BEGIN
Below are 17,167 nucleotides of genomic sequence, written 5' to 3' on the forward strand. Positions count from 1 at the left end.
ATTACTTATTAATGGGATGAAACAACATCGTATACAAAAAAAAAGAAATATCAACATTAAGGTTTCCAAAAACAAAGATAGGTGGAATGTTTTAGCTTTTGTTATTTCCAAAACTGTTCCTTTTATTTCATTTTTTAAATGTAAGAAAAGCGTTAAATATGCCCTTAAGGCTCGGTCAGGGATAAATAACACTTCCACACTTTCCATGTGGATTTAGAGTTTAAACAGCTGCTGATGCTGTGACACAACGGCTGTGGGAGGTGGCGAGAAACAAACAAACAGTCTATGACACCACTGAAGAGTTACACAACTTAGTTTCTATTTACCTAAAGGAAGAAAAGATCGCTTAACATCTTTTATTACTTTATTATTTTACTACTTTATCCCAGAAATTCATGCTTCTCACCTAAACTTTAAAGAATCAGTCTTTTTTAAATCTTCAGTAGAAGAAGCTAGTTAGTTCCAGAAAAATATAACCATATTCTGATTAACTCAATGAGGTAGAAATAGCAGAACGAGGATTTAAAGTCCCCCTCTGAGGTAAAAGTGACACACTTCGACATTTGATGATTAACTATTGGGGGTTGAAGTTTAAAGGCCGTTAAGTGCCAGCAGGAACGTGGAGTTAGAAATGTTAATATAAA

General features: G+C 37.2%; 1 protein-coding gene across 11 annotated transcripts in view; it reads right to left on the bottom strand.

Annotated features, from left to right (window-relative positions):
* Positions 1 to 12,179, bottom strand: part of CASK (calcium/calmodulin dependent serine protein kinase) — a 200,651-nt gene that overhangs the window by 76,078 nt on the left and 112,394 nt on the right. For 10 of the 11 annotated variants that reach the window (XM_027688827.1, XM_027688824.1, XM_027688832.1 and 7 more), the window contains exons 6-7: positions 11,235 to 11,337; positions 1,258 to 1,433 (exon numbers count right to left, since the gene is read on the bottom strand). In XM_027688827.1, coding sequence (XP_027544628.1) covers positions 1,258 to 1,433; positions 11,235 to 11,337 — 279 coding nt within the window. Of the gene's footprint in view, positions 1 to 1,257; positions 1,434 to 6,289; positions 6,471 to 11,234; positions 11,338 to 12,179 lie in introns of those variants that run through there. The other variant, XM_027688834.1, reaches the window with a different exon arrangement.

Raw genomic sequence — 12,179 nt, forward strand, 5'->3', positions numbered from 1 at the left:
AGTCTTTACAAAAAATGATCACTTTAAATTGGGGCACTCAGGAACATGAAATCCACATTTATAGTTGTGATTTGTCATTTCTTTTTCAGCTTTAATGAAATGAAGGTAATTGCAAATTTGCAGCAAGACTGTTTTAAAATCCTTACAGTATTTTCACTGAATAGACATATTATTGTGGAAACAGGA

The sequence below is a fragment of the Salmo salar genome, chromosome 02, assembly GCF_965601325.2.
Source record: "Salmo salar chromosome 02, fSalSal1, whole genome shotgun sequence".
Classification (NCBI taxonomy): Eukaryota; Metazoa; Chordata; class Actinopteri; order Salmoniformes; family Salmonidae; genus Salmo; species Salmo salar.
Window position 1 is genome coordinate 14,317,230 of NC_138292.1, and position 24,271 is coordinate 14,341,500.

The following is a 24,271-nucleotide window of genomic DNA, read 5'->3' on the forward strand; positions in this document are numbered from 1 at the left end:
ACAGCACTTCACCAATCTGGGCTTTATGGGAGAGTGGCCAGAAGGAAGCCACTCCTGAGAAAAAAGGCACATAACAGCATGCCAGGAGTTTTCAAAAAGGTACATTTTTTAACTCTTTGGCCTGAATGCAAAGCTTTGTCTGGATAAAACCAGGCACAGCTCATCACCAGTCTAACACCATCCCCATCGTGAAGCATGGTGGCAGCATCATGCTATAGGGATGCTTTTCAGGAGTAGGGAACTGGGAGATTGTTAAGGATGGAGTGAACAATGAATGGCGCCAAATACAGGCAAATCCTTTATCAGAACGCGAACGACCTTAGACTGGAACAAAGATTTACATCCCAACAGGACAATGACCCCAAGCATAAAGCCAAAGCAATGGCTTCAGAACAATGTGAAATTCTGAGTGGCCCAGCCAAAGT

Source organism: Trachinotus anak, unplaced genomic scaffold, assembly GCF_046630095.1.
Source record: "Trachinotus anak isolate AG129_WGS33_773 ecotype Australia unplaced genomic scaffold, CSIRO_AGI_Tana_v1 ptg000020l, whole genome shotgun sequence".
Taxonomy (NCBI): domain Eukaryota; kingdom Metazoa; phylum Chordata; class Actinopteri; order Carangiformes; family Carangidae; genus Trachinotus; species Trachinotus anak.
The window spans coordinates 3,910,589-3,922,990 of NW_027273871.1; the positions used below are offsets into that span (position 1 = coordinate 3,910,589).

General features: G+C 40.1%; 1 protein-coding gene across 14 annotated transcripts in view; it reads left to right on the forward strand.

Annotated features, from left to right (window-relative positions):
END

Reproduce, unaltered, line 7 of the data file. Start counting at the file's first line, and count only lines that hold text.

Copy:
AGTCTTTACAAAAAATGATCACTTTAAATTGGGGCACTCAGGAACATGAAATCCACATTTATAGTTGTGATTTGTCATTTCTTTTTCAGCTTTAATGAAATGAAGGTAATTGCAAATTTGCAGCAAGACTGTTTTAAAATCCTTACAGTATTTTCACTGAATAGACATATTATTGTGGAAACAGGA